Even if your dog’s a big baby, he might not whine for your attention when he really needs it most, when he’s in pain. According to the American Animal Hospital Association (AAHA) “animals instinctually hide pain so we generally don’t hear a peep out of our pets until the pain is so bad they cannot hide it anymore.” Just the thought of our best friend suffering in silence is too horrible to imagine.
Thankfully, the American Animal Hospital Association (AAHA) has provided the five clues below to help people understand their pet’s body language to detect when their pet’s in pain. Early detection will improve recovery time, reduce stress and potentially add years to your best friend’s life. Know thy pup is always the first rule to keeping him healthy. If you know what’s normal for your dog, you’ll be more likely to recognize these telltale signs of distress and get him to the vet.
Chewing Habits. Is your pup chewing out of one side of his mouth or dropping food while eating? Dental disorders or mouth tumors can be painful. Abnormal chewing behavior as well as bad breath or excessive face rubbing are signs that he may be uncomfortable.
Weight Changes. Whether gaining or losing, a big change in weight may be the result of arthritis hindering activity or even discomfort bending over to eat. A dogs may even be too uncomfortable to eat which can drastically affect weight.
Withdrawing from Affection. If your dog isn’t his usual energetic self, hiding or withdrawing from strokes and hugs, he could be protecting himself from pain. Keep an eye on any areas he may be protecting and let your vet know as soon as possible.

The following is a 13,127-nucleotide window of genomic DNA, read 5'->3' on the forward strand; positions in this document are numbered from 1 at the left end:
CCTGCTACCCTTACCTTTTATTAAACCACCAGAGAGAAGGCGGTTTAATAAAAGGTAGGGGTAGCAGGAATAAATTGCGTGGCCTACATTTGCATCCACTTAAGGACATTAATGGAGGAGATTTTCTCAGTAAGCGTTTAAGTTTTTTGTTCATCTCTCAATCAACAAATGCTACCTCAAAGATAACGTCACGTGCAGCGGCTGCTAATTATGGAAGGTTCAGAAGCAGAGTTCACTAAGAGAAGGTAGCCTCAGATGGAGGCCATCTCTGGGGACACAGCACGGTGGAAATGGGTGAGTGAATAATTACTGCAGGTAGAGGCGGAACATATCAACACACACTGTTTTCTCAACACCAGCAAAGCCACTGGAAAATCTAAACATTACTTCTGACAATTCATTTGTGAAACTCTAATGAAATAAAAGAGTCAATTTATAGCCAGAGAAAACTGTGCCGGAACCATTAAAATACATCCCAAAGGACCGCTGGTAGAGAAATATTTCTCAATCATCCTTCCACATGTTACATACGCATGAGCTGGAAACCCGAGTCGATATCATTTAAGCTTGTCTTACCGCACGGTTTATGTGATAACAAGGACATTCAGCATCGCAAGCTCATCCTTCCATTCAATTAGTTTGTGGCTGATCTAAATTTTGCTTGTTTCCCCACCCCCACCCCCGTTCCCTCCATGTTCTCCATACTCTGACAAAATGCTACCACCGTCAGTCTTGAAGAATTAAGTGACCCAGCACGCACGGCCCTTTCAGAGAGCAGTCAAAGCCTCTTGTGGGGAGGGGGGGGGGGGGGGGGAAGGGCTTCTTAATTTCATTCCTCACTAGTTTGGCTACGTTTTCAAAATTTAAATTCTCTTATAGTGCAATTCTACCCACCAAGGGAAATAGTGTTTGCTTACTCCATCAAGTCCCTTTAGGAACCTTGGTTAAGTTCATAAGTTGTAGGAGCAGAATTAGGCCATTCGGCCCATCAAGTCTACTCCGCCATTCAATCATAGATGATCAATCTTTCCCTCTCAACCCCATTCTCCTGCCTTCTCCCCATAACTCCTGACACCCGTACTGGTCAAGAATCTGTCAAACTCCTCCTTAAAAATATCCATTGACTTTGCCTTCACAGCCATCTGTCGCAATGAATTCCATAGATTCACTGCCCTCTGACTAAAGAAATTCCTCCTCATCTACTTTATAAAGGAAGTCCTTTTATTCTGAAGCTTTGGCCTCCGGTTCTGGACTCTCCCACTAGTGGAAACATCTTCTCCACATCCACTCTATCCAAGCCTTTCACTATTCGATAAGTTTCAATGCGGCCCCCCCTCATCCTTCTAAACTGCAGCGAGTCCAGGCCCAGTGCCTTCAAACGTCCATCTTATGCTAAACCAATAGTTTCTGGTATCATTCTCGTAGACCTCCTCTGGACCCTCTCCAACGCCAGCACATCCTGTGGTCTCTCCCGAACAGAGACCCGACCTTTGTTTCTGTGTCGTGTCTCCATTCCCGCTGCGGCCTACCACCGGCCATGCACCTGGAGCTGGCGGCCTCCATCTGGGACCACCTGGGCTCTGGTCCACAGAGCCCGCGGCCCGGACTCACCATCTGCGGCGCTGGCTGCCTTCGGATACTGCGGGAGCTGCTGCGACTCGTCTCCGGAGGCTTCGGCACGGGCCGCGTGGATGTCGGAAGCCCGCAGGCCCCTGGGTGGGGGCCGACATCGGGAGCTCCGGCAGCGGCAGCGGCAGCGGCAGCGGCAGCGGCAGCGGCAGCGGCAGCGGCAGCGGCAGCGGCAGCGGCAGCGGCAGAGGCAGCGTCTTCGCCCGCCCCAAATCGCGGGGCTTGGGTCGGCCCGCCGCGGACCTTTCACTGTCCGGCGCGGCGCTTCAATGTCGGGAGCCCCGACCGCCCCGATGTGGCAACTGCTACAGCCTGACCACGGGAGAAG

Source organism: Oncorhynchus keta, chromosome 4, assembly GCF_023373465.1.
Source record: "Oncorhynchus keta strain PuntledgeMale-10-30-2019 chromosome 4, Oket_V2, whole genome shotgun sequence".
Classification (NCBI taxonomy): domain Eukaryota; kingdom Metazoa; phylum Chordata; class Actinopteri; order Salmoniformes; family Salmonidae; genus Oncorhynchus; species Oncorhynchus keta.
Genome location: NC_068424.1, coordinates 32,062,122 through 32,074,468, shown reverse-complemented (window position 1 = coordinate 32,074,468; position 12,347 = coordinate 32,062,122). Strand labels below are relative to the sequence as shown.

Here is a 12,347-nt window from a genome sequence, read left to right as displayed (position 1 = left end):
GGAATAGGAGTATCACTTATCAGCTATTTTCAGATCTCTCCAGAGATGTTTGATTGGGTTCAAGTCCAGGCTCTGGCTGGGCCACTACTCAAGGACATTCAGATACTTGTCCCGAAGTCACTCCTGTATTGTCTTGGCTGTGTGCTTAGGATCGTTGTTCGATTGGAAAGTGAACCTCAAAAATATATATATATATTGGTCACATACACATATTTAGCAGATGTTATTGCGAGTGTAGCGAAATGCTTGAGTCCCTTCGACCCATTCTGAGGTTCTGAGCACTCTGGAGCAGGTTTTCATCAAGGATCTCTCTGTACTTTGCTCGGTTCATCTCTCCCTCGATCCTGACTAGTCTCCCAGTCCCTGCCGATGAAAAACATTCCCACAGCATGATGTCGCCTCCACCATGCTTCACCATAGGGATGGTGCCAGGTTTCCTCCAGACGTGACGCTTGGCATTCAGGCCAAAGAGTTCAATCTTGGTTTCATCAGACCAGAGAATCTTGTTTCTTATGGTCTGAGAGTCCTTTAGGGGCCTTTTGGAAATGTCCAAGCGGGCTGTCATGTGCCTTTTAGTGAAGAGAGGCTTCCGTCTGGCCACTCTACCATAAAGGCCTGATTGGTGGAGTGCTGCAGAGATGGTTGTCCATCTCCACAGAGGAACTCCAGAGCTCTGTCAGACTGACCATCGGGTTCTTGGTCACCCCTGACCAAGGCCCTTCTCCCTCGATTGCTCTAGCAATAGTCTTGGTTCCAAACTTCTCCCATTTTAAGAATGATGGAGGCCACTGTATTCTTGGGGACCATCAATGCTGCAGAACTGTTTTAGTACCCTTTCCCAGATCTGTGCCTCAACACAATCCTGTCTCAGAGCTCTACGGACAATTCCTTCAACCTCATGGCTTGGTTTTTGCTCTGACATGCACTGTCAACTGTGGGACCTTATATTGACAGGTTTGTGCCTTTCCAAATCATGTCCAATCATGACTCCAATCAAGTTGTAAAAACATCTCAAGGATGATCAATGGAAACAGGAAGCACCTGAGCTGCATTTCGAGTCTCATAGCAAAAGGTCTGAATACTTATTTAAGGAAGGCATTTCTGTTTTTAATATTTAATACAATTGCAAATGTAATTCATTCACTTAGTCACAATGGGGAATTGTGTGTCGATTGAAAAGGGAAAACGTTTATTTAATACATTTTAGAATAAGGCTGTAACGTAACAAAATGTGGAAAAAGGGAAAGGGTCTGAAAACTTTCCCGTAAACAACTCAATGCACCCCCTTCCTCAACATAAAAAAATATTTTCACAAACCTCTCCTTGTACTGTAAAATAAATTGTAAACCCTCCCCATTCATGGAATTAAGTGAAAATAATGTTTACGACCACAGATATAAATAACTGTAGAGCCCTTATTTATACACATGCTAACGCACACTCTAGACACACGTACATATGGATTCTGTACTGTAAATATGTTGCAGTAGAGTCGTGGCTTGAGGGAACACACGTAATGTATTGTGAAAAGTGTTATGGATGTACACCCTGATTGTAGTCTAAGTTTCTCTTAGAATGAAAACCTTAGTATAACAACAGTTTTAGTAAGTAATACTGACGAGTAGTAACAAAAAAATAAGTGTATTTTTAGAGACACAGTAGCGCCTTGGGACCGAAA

Decreased movement and exercise. With osteoarthritis or joint disease as the most common causes of pain (the latter often linked to weight gain), a dog in pain may be hesitant to exercise or play – so watch for a change in activity level.
Accidents. If your dog’s going to the bathroom in inappropriate places, it may be due to pain. For instance, dogs with sore joints or arthritis may not make it to the right spot in time or due to obstacles like stairs.
What can you do to help? If you suspect your pet might be hurting, consult your veterinarian to help you figure out the problem, determine if an office visit is needed and discuss the available options. Be ready to answer questions about your dog’s behavior, activity level, mobility and tolerance for being handled.
Read more about recognizing when your dog’s in pain and pain management from the American Animal Hospital Association (AAHA).
View or print a handout to help you detect if your dog could be in pain, courtesy of AAHA Trends online.
Thank you to our Woof Report Friend Daisy for the photo.